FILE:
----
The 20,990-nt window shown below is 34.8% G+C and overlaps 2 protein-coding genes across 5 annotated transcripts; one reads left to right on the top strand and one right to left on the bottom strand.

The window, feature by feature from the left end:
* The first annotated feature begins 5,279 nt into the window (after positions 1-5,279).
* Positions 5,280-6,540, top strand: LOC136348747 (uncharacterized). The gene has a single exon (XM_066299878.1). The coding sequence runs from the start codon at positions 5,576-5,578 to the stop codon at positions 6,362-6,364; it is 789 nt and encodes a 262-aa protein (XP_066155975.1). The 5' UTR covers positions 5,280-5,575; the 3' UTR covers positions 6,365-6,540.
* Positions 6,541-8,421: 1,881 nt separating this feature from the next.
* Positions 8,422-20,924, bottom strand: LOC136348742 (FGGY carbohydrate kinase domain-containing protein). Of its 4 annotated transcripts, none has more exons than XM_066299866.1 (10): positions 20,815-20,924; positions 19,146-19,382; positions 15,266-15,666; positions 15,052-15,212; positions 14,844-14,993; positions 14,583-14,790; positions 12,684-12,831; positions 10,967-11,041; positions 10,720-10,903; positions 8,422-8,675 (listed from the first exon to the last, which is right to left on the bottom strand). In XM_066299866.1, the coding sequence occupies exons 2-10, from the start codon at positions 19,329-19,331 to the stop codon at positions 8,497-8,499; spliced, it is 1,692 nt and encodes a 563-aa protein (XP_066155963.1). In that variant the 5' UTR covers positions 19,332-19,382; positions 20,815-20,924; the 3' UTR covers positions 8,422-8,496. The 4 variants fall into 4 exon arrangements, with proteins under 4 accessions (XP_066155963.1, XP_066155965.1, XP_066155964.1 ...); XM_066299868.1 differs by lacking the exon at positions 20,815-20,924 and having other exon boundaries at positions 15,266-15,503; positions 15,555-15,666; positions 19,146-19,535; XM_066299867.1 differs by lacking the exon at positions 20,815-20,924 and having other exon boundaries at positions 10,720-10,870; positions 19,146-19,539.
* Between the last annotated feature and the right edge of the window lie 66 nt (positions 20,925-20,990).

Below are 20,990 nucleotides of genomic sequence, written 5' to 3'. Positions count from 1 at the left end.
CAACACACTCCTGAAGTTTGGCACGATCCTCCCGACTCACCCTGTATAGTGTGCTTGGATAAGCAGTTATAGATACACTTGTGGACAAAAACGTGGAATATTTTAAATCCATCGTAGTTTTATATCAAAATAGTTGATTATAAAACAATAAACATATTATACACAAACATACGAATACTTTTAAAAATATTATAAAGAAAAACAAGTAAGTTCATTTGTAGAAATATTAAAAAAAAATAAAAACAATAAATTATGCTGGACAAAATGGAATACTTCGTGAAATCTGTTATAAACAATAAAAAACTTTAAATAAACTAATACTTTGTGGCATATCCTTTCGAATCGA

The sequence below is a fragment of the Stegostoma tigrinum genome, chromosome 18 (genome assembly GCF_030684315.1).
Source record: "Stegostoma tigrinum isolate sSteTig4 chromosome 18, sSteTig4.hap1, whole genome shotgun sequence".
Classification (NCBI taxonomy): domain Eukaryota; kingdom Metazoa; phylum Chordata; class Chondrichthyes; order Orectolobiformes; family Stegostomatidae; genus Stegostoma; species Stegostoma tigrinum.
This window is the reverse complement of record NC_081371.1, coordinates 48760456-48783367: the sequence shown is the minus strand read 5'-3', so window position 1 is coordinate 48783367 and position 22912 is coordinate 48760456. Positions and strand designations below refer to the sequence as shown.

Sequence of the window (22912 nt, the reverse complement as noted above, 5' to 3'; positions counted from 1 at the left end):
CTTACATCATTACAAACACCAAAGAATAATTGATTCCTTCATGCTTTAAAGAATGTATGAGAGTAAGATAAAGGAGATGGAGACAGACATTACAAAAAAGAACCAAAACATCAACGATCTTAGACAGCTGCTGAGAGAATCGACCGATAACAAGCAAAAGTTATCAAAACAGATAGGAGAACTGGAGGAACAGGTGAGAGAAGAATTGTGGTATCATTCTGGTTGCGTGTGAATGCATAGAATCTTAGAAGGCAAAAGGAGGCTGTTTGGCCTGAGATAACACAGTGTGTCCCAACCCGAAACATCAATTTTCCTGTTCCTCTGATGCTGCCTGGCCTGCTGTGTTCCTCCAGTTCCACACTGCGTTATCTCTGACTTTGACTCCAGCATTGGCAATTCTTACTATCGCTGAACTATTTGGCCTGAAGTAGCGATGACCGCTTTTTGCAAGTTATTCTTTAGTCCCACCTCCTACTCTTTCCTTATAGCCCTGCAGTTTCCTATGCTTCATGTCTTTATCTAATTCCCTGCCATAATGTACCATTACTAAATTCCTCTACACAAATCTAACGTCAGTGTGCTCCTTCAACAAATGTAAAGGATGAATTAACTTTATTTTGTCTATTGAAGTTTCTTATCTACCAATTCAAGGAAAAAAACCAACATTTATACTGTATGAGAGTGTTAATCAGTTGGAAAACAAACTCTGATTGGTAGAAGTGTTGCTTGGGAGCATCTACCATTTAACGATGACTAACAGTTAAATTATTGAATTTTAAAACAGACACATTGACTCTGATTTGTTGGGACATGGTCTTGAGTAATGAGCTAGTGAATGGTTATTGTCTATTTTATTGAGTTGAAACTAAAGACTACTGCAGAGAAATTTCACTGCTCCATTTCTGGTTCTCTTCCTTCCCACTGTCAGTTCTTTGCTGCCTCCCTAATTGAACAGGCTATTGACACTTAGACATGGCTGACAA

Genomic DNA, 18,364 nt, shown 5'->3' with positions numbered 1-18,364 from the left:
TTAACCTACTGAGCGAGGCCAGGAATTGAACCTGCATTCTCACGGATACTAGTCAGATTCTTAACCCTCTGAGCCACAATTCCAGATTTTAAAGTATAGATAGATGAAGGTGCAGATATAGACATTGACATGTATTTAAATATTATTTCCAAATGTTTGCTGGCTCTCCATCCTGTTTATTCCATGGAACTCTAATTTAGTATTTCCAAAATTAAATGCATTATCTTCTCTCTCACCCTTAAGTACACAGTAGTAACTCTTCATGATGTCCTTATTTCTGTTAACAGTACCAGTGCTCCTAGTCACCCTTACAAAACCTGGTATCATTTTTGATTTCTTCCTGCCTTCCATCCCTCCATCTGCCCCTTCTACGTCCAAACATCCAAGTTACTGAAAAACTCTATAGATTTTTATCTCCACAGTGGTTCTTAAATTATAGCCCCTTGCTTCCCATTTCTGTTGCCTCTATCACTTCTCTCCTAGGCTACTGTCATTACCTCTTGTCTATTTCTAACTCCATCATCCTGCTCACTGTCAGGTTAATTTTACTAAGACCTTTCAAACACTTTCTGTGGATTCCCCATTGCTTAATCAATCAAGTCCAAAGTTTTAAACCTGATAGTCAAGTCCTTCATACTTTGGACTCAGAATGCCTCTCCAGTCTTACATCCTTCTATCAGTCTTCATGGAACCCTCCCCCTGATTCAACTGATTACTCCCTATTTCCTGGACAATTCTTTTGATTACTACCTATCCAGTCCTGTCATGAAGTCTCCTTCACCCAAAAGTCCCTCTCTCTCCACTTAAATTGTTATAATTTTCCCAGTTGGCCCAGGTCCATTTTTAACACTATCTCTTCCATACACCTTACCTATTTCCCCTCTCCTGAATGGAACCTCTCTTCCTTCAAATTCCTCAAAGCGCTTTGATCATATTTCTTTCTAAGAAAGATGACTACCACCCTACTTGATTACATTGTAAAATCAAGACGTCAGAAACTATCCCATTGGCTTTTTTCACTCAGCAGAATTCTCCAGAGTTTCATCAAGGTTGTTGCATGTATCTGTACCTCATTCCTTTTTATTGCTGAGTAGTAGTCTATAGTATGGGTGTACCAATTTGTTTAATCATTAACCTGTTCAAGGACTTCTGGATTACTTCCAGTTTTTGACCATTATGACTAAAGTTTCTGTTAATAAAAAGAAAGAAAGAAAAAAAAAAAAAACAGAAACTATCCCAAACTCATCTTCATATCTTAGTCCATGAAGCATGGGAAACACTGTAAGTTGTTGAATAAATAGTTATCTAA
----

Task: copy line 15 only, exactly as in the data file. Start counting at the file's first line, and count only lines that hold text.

CTTACATCATTACAAACACCAAAGAATAATTGATTCCTTCATGCTTTAAAGAATGTATGAGAGTAAGATAAAGGAGATGGAGACAGACATTACAAAAAAGAACCAAAACATCAACGATCTTAGACAGCTGCTGAGAGAATCGACCGATAACAAGCAAAAGTTATCAAAACAGATAGGAGAACTGGAGGAACAGGTGAGAGAAGAATTGTGGTATCATTCTGGTTGCGTGTGAATGCATAGAATCTTAGAAGGCAAAAGGAGGCTGTTTGGCCTGAGATAACACAGTGTGTCCCAACCCGAAACATCAATTTTCCTGTTCCTCTGATGCTGCCTGGCCTGCTGTGTTCCTCCAGTTCCACACTGCGTTATCTCTGACTTTGACTCCAGCATTGGCAATTCTTACTATCGCTGAACTATTTGGCCTGAAGTAGCGATGACCGCTTTTTGCAAGTTATTCTTTAGTCCCACCTCCTACTCTTTCCTTATAGCCCTGCAGTTTCCTATGCTTCATGTCTTTATCTAATTCCCTGCCATAATGTACCATTACTAAATTCCTCTACACAAATCTAACGTCAGTGTGCTCCTTCAACAAATGTAAAGGATGAATTAACTTTATTTTGTCTATTGAAGTTTCTTATCTACCAATTCAAGGAAAAAAACCAACATTTATACTGTATGAGAGTGTTAATCAGTTGGAAAACAAACTCTGATTGGTAGAAGTGTTGCTTGGGAGCATCTACCATTTAACGATGACTAACAGTTAAATTATTGAATTTTAAAACAGACACATTGACTCTGATTTGTTGGGACATGGTCTTGAGTAATGAGCTAGTGAATGGTTATTGTCTATTTTATTGAGTTGAAACTAAAGACTACTGCAGAGAAATTTCACTGCTCCATTTCTGGTTCTCTTCCTTCCCACTGTCAGTTCTTTGCTGCCTCCCTAATTGAACAGGCTATTGACACTTAGACATGGCTGACAA